Holocaust survivor finds peace in art
Eva Nathanson doesn’t feel the same guilt her parents did for having been spared an anonymous death at the hands of Nazis, when so many others perished.
Instead, she feels a compulsion to never spend a moment wasting time and to treat every minute of life as the miracle it is.
Sitting in her kitchen, just steps from Melrose Avenue in West Hollywood, she was surrounded by evidence of that attitude: art projects she led with her two grandchildren, ceramic sculpture of her own fashioning and a cabinet full of handmade Judaica, for starters.
Art, and especially the metalwork at which she excels, is more than just a way for Nathanson, 75, to keep busy. Instead, she called it “occupational therapy” that helps her deal not only with the everyday stressors of life in Los Angeles, but also the lasting impact of a childhood interrupted.
Her privileged upbringing ended unceremoniously one day toward the end of 1942 when a contingent of Hungary’s fascist enforcers barged into her grandfather’s living room in Budapest, and Nathanson, a toddler, went into hiding with her mother. Although almost everybody in her family was killed, including her father, a family friend helped Nathanson and her mother survive until the end of World War II.
In the years after the war, instead of processing the time she spent in perpetual fear cramped into small, dirty spaces, Nathanson instead encountered a repressive Stalinist society in Budapest where free expression was discouraged.
As a result, she feels as if the trauma of her earliest years never truly left her: Nathanson tries not to sit with her back to a door and experiences severe claustrophobia, a remnant of time spent in close quarters during the Holocaust years.
“I actually think that everything I do and have done somehow was affected by the first primitive feelings I must have had,” she said. “Especially since after the Holocaust in Hungary, there was no therapist you could go to.”
Although she had long found therapy to be helpful, she still searched for “something to bring out my other energy.” In the freedom and catharsis of sculpture and painting, ranging in theme and style, she found that something.
“It was getting rid of some of the emotions I wasn’t able to express,” she said. “And I found that it was very therapeutic.”
Where Nathanson moves beyond the realm of an inspired amateur is the jewelry she sits down to make two evenings a week. Fetching a box full of rings she crafted in various adult art classes, she picked through them one by one. The styles were as diverse as the methods she uses, but one of her favorites involves encasing a small object in a mold and then burning away the object and replacing it with silver. The box was full of silver molded into the shapes of figurines, flowers, seashells and even succulents she picked from her garden.
“The teachers, they always joke about the fact that there’s nothing sacred to me,” she said, laughing. “I’ll burn anything.”
Nowadays, Nathanson wields serious tools that could easily visit injury on even a much younger person, and although she feels comfortable with them, she nonetheless prefers the controlled environment of a classroom. “It would be very difficult to get insurance when you have boiling metal in the house,” she explained.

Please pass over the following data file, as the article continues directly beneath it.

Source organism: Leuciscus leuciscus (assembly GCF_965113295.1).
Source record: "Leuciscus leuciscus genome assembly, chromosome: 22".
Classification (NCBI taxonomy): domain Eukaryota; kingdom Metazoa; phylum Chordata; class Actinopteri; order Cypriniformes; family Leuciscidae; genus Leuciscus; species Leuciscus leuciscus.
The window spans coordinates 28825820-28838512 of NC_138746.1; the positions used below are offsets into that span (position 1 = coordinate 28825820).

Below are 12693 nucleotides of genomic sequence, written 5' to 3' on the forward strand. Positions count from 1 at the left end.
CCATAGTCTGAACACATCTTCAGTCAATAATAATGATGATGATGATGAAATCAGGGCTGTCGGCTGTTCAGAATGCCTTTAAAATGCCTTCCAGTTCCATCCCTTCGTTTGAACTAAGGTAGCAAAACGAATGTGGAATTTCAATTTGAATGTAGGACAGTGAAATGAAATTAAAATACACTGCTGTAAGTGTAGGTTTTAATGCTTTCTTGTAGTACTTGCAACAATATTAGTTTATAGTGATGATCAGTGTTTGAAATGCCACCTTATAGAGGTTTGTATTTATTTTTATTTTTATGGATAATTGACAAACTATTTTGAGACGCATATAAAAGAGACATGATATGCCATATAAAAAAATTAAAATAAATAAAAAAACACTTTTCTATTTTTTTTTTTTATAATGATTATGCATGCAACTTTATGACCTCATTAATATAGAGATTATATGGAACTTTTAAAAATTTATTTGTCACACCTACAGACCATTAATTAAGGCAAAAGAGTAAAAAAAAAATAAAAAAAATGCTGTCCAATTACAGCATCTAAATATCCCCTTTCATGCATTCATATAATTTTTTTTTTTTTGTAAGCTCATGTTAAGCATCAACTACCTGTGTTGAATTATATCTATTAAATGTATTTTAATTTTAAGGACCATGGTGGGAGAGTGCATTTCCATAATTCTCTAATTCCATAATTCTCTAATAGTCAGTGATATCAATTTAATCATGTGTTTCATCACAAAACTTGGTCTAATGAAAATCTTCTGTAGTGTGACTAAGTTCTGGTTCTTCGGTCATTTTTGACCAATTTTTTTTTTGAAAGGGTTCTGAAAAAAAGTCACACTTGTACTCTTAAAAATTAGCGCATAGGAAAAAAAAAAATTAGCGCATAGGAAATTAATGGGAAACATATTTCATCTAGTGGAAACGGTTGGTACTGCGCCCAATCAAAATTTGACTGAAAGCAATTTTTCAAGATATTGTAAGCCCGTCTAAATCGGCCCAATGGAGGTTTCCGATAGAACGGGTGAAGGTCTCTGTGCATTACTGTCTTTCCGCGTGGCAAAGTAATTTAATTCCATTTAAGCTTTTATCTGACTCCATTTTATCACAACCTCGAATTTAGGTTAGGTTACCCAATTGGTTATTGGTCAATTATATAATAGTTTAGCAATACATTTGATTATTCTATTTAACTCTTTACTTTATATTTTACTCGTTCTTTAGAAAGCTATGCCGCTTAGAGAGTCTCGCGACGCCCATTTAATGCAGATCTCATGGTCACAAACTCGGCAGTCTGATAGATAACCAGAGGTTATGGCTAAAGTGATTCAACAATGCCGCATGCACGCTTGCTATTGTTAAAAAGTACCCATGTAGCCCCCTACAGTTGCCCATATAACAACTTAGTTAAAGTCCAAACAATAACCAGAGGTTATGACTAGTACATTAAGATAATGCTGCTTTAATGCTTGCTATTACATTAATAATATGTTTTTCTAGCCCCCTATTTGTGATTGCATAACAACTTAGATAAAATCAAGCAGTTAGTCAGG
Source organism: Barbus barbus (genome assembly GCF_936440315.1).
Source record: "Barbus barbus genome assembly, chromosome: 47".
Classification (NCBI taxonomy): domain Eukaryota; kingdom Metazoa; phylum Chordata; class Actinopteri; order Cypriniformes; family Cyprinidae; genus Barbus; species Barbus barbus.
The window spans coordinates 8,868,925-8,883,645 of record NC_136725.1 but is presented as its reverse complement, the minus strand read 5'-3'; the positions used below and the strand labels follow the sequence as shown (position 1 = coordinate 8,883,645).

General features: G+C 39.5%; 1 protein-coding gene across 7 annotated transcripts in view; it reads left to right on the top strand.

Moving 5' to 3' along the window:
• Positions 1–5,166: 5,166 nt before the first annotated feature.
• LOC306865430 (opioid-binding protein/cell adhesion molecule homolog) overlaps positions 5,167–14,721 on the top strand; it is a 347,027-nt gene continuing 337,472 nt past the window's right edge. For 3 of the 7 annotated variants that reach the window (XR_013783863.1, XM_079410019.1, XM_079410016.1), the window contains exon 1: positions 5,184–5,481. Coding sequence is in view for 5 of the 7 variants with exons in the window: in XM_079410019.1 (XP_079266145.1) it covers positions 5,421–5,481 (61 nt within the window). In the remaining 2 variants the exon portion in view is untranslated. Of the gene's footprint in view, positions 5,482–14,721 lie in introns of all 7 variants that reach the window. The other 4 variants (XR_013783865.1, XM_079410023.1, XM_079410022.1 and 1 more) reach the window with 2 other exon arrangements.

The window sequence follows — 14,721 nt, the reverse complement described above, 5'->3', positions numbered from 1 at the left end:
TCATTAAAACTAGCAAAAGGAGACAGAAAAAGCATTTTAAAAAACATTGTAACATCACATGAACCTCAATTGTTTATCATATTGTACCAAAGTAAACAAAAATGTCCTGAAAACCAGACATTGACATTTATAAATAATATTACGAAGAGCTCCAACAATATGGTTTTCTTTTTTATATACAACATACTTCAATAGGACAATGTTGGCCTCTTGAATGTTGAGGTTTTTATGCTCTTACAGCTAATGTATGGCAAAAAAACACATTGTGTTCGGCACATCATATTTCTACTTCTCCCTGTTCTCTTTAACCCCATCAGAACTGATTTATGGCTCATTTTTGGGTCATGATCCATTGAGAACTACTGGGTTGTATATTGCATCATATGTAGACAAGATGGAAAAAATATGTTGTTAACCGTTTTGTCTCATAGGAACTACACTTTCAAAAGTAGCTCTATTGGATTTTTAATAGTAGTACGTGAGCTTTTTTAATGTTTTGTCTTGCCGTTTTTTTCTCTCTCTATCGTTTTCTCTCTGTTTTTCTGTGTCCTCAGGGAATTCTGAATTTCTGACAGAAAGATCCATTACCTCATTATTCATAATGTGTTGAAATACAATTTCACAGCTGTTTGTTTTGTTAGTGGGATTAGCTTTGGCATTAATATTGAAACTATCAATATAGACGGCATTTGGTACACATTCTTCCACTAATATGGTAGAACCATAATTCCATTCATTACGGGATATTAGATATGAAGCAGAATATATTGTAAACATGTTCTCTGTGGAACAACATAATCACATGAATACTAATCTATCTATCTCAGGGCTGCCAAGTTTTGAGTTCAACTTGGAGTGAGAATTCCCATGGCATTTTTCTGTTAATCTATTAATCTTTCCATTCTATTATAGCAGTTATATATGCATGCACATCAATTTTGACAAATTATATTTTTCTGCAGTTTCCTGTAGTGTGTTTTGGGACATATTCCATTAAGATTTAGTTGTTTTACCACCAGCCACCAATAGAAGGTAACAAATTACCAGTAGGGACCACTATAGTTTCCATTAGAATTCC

She’s come a long way since the younger of her two children was born 50 years ago. Back then, Nathanson — who has a master’s degree in business administration and spent 40 years as a hospital administrator, but took time off when her children were young — found herself isolated and somewhat bored after moving with her small family to the San Fernando Valley after years of living in West Hollywood.
“All the neighbor women were watching television and drinking coffee and gossiping, and that just wasn’t me,” she said. “So I decided I needed to do something for myself.”
Artistic sensibilities ran in her family: Her mother was able to sell needlework for food while in hiding during World War II, and her stepfather’s masterful carpentry made him enough of an asset to the Hungarian communist authorities that they refrained from deporting him after the war, despite his outspoken dissent. (Some of his chairs and tables still sit in her home today.)
So Nathanson wasn’t breaking ranks when she enrolled herself in classes for painting, then sculpting, then ceramics. Soon, she moved on to silversmithing, not least, she said, because “schlepping big pieces of sculpture” was not an option for a mother raising two children in close quarters.
“About 35 years ago, I walked into a jewelry class and I said, ‘Teach me something,’ ” she said.
Nathanson now sells some of her jewelry — which she refers to as “wearable art” — on the crafts website Etsy (etsy.com).
“I do sell a little, but I’m not a good salesperson,” she said. “I can’t sell anything. I mean, if people want to buy it, I let them buy it.”
Although she’s sold some art, Nathanson said she was privileged never to have had to rely on her art to support herself. Now retired from her job at Cedars-Sinai Medical Center and a cancer center in the Valley, she keeps busy as an event coordinator for her Jewish Renewal congregation, B’nai Horin, and volunteering as a lecturer at the Los Angeles Museum of the Holocaust and at various theaters and playhouses in Los Angeles.
In spite of the odds against her even having survived the war, she said she’s grateful to have achieved all she did and doesn’t take anything for granted.
“I feel that I have to make sure that I repay the fact that I’m alive — that I do what I was put on the earth to do.”